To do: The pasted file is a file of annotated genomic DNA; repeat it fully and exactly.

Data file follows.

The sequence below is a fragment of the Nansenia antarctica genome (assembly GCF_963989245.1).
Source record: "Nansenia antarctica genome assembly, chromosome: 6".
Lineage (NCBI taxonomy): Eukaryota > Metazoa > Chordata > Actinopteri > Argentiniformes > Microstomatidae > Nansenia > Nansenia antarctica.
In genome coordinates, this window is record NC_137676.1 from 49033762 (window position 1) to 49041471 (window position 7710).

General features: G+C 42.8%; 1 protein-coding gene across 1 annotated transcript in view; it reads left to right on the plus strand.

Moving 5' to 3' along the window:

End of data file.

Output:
The sequence below is a fragment of the Nansenia antarctica genome (assembly GCF_963989245.1).
Source record: "Nansenia antarctica genome assembly, chromosome: 6".
Lineage (NCBI taxonomy): Eukaryota > Metazoa > Chordata > Actinopteri > Argentiniformes > Microstomatidae > Nansenia > Nansenia antarctica.
In genome coordinates, this window is record NC_137676.1 from 49033762 (window position 1) to 49041471 (window position 7710).

General features: G+C 42.8%; 1 protein-coding gene across 1 annotated transcript in view; it reads left to right on the plus strand.

Moving 5' to 3' along the window: